Why everything is the worst when July 4 is on a Tuesday

The Declaration of Independence (1819), John Trumbull.
The Declaration of Independence (1819), John Trumbull.
Published Jun. 30, 2017

Welcome back to the mid-week Fourth of July holiday.

This year it's on a Tuesday, but settle in. Next up is a Wednesday and a Thursday. Independence day returns to a sweet, merciful Saturday in 2020.

Want a long weekend for Independence Day before then? For those who work Monday to Friday, it's going to require burning a coveted vacation day or two, or planning that full vacation on this most busy and expensive of summer travel weeks.

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This was almost narrowly avoided 50 years ago, when the United States moved some holidays to Monday. How did the Fourth get left off? More in a minute.

This year, most local fireworks displays and parades will take place on the Fourth proper, though New Port Richey, Land O' Lakes and Sarasota have opted for Saturday. Organizers of Tampa and St. Petersburg's largest displays have considered moving theirs, but say fireworks on July 4 draw the largest crowd.

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County governments are all over the place. Monday is just another day for Hillsborough County workers. In Pinellas, most county offices are open Monday, but Tax Collector and Property Appraiser's offices are shuttered. In Pasco County, government shuts down completely for an extra, paid holiday day.

"It's a situation where you'd have a lot of employees asking for the day off on Monday, so if the office is open, you're going to have to deny a lot of vacation requests," said Barbara Hitzemann, Pasco County director of human resources. "You'd have people spread out, working without supervisors. It just makes more sense operationally to shut down."

For some, the best option is to suck it up and work a weird Monday, sandwiched between days off.

"It's better than no day off at all. I made it a four-day weekend," said Beau Audirsch, who is taking Monday off from his job as an accountant in St. Petersburg.

But when do you celebrate? Party too hard on Tuesday and you might return to work Wednesday sunburned, hungover or still suffering the gastrointestinal side-effects of that hot dog-eating contest.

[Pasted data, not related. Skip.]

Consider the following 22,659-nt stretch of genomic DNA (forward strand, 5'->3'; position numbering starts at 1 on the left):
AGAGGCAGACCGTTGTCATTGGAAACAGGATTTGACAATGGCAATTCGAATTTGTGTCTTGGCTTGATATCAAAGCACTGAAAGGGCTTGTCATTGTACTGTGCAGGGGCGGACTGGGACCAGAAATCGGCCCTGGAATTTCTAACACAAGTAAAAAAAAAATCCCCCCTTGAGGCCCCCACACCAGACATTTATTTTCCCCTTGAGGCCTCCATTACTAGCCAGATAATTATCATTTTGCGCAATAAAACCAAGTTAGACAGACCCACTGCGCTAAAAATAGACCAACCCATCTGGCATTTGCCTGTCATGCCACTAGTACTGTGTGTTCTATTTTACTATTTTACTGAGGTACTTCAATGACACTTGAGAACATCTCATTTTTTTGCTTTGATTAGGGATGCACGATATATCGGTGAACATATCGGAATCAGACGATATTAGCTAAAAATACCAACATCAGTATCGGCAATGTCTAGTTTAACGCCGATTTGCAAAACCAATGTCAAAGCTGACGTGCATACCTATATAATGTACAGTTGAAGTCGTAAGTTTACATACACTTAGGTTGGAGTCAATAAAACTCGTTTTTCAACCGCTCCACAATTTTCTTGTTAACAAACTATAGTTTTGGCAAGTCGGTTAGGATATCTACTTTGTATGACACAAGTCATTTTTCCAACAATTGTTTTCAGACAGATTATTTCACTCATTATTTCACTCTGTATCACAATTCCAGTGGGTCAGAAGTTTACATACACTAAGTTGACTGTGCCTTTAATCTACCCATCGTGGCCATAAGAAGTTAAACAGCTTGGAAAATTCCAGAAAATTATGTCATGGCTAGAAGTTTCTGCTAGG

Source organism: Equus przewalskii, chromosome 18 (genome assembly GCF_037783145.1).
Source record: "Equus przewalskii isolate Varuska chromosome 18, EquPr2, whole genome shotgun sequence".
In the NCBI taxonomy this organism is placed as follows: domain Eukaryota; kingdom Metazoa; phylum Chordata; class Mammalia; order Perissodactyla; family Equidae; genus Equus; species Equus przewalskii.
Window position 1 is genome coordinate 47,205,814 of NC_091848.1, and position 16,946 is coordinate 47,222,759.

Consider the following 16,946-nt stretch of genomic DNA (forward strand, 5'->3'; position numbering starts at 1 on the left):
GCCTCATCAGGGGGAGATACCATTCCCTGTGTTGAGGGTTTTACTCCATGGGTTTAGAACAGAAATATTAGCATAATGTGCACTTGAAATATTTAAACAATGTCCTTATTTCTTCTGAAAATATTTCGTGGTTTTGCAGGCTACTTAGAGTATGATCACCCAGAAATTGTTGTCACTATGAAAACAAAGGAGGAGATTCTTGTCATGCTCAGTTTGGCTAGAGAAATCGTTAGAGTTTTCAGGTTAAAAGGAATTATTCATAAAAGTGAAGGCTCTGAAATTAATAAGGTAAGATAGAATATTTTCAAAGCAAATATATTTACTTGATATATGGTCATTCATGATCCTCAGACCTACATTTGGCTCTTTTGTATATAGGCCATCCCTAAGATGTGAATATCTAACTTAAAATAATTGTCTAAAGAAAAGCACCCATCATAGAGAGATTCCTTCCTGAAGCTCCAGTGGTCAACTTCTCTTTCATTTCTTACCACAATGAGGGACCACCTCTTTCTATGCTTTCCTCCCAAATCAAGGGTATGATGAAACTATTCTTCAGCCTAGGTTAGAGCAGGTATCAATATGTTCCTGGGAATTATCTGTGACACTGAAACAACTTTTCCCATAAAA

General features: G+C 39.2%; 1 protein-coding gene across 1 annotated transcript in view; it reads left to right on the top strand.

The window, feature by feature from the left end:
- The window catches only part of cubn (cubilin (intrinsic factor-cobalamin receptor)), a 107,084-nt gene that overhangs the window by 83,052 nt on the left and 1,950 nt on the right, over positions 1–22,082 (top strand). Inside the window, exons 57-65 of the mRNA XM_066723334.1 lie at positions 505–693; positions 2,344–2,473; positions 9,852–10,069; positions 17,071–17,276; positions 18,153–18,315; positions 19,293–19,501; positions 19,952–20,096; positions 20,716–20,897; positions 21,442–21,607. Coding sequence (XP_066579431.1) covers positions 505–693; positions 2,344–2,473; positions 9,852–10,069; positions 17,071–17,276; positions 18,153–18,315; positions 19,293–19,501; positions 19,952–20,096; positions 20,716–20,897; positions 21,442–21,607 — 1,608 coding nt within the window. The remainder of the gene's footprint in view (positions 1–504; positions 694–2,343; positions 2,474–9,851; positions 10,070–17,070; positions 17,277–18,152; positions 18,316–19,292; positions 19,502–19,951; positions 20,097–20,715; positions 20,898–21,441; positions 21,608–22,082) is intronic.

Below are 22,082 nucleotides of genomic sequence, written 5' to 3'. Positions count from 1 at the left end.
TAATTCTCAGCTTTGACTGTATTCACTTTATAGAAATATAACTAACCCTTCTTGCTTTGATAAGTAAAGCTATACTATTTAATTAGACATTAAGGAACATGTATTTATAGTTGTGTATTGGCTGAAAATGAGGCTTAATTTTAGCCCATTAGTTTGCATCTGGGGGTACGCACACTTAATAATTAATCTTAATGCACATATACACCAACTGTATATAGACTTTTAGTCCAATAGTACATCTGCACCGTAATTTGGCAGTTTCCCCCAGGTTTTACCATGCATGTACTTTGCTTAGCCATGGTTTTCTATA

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Pasco County has a policy that employees who call in sick the day after a holiday, and aren't legitimately ill, don't receive holiday pay. They need to provide a doctor's note.

"If you don't have a policy like that in place, you'll have a lot of sick people after every holiday," Hitzemann said.

Some employers get creative to stop people from missing work on Monday.

"Since we're a fulfillment and logistics company, we can't very well close," said Jan Bednar, CEO of ShipMonk in Deerfield Beach. "As such, we are incentivizing coming to work ... . We have a fully stocked bar that will be in full-effect, a ping-pong tournament, and a water-balloon fight."

Velocity Resource Group in Tampa is closed on Monday.

"It's an expense when you have 45 or 50 employees" said company cofounder John Fortino. "But we get that back from them in spades," he said.

In Spain, concern over mid-week holidays hurting the economy got so bad in recent years that Prime Minister Mariano Rajoy proposed moving all Spanish holidays to Mondays to eliminate the "puente," or bridge, the Spanish term for the extra day off.

As for the United States? Here's what happened.

In 1968, U.S. Rep. Robert McClory, R-Ill., introduced legislation that became the Uniform Monday Holiday Act. In 1971, it permanently moved Washington's Birthday (Feb. 22) and Memorial Day (formerly May 30) to designated Mondays, creating the annual three-day weekend.

But McClory wanted more. His original legislation included Independence Day, which would move to the first Monday in July.

Mike McClory remembers discussing it with his late father over tennis.

"His argument was that evidence suggests the Declaration of Independence we're all familiar with, that says July 4, was printed after the fact, and that the date independence was actually declared was likely July 2," he said. "So he thought that date, July 4, didn't have to be carved in granite, because nobody really knows exactly."

But there was opposition. Some felt it was "sacrilegious" to celebrate the nation's birthday on any day but the Fourth. It was removed from the bill, which later passed by a fairly large majority.

"I think my father's original bill was the right idea," Mike McClory said. "I think there would have been a fuss at the time, but it would have died down. There would be no fuss anymore. The day would be referred to as Independence Day, rather than Fourth of July, which has become pretty much all firecrackers now anyway. It would have actually helped keep true spirit of the holiday intact."

Even those willing to shake things up, aren't ready to go that far. Nancy Brotko is interim director at New Port Richey Main Street, holding its Independence Day celebration on Saturday.

"Moving Fourth of July would be like moving Christmas," Brotko said. "It wouldn't feel right."

For the record July 4, 1776 was a Thursday.

Contact Christopher Spata at or (727) 893-8719. Follow @SpataTimes.